What Problems Are Associated with Groundwater Pumping?
THE SUPPLY OF GROUNDWATER IS FINITE, so pumping too much groundwater, a practice called overpumping, can result in serious problems. Overpumping can cause neighboring wells to dry up, land to subside, and gaping fissures to open across the land surface.
What Happens to the Water Table if Groundwater Is Overpumped?
Demands on water resources increase if an area’s population grows, the amount of land being cultivated increases, or open space is replaced by industry. Groundwater is viewed as a way to acquire additional supplies of fresh water, so new wells are drilled or larger wells replace smaller ones when more water is needed.
Minor Groundwater Withdrawal
1. A simple case illustrates the problems with overpumping. The two figures below show what Minor Groundwater Withdrawal happens when an unconfined aquifer is pumped, first by a small-volume pump and later by a larger pump. The topography of this area is fairly flat, there are no bodies of surface water, and a single type of porous and permeable sediment composes the subsurface.
2. As people move into a nearby town, they drill a small well down to the water table to provide fresh water. The small well pulls out so little groundwater that the water table remains as it has for thousands of years, nearly flat and featureless. The well remains a dependable source of water because its bottom is below the water table.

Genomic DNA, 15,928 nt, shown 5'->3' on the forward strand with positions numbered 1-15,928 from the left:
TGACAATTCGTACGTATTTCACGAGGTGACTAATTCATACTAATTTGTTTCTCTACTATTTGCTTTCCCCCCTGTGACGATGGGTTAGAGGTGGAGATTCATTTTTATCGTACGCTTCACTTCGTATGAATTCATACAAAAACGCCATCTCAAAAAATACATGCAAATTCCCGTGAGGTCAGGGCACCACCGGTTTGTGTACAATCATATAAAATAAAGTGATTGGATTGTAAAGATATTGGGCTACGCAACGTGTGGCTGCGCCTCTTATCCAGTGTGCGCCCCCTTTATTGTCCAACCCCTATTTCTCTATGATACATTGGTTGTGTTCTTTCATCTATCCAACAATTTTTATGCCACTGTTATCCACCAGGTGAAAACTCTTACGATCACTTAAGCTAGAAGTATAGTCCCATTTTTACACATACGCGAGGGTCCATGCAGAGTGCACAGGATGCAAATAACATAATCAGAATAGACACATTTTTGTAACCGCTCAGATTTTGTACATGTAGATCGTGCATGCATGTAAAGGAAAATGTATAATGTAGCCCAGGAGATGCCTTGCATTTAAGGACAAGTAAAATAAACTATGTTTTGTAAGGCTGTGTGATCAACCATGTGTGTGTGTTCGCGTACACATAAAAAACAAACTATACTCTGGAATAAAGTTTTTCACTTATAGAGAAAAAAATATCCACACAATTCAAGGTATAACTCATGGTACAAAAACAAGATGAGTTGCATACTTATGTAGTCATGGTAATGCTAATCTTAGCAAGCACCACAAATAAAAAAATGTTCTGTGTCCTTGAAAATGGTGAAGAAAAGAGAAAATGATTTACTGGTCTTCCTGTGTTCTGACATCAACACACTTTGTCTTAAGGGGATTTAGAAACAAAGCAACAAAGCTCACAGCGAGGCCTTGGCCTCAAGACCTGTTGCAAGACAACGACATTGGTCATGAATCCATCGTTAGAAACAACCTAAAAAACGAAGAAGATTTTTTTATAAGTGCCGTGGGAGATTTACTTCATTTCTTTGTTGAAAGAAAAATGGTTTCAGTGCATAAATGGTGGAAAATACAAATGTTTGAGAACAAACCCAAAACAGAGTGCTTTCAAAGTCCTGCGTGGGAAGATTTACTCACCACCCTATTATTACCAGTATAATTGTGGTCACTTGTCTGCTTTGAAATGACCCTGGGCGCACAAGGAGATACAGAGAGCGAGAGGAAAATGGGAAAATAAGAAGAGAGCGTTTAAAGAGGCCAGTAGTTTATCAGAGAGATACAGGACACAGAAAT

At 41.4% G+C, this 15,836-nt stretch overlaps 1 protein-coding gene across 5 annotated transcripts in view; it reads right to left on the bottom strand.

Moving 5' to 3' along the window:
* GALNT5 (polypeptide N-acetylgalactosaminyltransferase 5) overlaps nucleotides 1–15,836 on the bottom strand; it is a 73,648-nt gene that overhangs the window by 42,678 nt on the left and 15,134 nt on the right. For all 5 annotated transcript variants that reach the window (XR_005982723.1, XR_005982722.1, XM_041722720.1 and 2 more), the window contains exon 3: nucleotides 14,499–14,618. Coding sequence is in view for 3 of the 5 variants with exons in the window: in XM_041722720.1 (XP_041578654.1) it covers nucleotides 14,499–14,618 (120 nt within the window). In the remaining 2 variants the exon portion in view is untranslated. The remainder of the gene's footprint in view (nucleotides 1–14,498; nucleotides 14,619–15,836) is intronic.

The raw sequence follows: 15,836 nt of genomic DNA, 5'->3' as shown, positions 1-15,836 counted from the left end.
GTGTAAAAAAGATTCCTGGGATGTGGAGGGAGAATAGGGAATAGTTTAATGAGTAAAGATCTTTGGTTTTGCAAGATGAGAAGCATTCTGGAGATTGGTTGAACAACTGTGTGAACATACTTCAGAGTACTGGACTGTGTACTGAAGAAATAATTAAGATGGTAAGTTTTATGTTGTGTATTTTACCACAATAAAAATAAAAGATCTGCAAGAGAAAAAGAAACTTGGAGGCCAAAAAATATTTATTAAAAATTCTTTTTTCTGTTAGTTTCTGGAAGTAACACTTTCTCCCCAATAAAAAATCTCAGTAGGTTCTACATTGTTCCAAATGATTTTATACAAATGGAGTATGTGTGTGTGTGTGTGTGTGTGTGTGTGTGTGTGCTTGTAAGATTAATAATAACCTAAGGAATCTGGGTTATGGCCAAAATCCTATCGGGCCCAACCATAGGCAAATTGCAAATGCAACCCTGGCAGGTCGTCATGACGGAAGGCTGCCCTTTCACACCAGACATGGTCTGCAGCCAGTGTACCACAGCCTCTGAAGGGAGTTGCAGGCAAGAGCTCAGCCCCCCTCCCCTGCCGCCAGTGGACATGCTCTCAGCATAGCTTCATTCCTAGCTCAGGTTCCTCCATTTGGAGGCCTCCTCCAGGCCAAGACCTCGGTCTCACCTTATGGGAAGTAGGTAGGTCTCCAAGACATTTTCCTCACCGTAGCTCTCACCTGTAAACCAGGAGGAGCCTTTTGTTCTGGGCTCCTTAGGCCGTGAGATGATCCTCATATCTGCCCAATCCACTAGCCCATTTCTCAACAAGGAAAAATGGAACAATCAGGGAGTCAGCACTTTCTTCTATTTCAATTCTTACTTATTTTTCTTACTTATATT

3. Across the entire area, groundwater flows from right to left, down the gentle slope of the water table. The red arrow shows the direction of flow for groundwater in the saturated part of the aquifer, right below the water table. This arrow is drawn above the water table so the arrow is visible, but water above the water table is not connected enough to flow in this way.
Increased Groundwater Withdrawal
4. As more people move into the surrounding area, they drill a larger well to extract larger volumes of water to satisfy the growing demand. The new, larger well pumps water so rapidly that groundwater around the well cannot flow in fast enough to replenish what is lost. This causes the local water table to drop, forming a funnel-shaped cone of depression around the well.